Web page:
Larry Wilson is a compassionate and rigorous personal injury attorney who has tried dozens of cases to verdict. He regularly secures life-changing recoveries for clients, and shores up protections for consumers against manufacturing defects and unsafe practices in the workplace and on the road.

Wilson’s practice includes product liability, general negligence, worksite injuries, chemical plant explosions and FELA claims, as well as automotive and 18-wheeler truck wrecks.

Born and raised in Texas, Wilson earned his law degree from The University of Texas School of Law and attends the Champions Church of Christ in Houston where he teaches a Bible study class. He is a Lawdragon 500 Leading Plaintiff Consumer Lawyer based in the Houston office of the Lanier Law Firm.

Lawdragon: Out of all the work you’ve done in your career, what would you say is the most interesting matter you’ve handled?

Larry Wilson: An incident where a three-year old was left in a school bus and died. They discovered the bus had a child reminder alarm to prevent issues like this but it could be deactivated, arguably more easily from the outside than the inside. If you deactivated it from the outside, you could turn it off from the back instead of walking through the inside of the bus. The bus driver opted to turn the alarm off from outside the bus. There were other child alarms systems on the market that could not be deactivated from the outside.

We ended up suing the alarm manufacturer, and the bus manufacturer for incorporating the alarm into their design. We sued the dealership because they sent out someone to train on the system and the person who trained on the system never informed the facility it could be deactivated improperly from the outside. You would have thought the obvious guilty party was the bus driver and teacher employed by the day care and you would think they are the only culpable parties. But there are other things that come into play. To my knowledge that brand of child alarm is no longer on the market.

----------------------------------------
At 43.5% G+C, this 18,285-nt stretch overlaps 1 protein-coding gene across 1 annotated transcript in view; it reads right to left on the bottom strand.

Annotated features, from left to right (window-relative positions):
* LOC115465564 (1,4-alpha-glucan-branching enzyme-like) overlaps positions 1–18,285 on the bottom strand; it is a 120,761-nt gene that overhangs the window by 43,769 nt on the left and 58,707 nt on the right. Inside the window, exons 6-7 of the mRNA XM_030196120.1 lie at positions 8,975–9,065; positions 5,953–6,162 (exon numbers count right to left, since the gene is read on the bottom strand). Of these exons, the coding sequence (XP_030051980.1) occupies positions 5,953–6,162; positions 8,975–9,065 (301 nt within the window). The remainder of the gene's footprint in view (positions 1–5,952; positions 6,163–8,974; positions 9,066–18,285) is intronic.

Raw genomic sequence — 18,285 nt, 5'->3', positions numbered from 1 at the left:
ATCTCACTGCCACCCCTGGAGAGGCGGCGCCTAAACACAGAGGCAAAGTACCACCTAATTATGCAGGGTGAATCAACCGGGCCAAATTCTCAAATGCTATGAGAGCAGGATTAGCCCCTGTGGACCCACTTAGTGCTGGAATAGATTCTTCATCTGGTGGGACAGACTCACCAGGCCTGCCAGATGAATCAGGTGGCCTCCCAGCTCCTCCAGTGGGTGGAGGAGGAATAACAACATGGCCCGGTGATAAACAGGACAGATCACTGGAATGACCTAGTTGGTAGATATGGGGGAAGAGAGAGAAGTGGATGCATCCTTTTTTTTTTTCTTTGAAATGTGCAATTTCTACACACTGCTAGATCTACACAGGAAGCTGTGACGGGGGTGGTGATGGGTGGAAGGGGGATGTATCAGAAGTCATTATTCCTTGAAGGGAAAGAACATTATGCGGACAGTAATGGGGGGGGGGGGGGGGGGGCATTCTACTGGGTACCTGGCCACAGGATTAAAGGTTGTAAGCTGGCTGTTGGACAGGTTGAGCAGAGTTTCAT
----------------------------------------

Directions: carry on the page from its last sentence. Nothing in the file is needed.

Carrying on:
LD: Are there any trends you are seeing in your practice in terms of the types of matters keeping you busy these days?

LW: There are more chemical plant explosions than there were earlier in my career. I think it’s the aging of the plants that’s becoming a problem.

LD: Was there an early experience or mentor who really helped shape the course of your professional life?

LW: My national moot court coach at The University of Texas. He was very encouraging and he also called Fulbright & Jaworski and gave a recommendation before I was hired there.

LD: Can you share a lawyer you have come up against in a negotiation or case that you admire, and why?

LW: Scott Tucker out of Boston. He was everything you good you want in a lawyer; ethical, smart, did a great job defending his client. He recognized that being an attorney fundamentally involved being a good person.

LD: There are many high-quality firms out there. What do you try to “sell” about your firm to potential recruits – how is it unique?

LW: It starts with Mark Lanier. Our firm values treating others with dignity, respect and kindness. That has inured to our benefit. Also, we have many attorneys who are at the peak of their careers. And, we have the greatest trial lawyer in the entire nation in Mark Lanier. We also have an appellate group of attorneys who are unparalleled.

LD: What do you do for fun when you’re outside the office?

LW: Age of Empires 4. It is a great computer game. You conquer other people.

LD: Do you have a favorite book or movie about the justice system?

LW: “To Kill a Mockingbird.”

LD: If you weren’t a lawyer, what would you be doing now?

LW: I’d be an astronaut. I always wanted to be one growing up but at the time you needed perfect vision and I didn’t have perfect vision.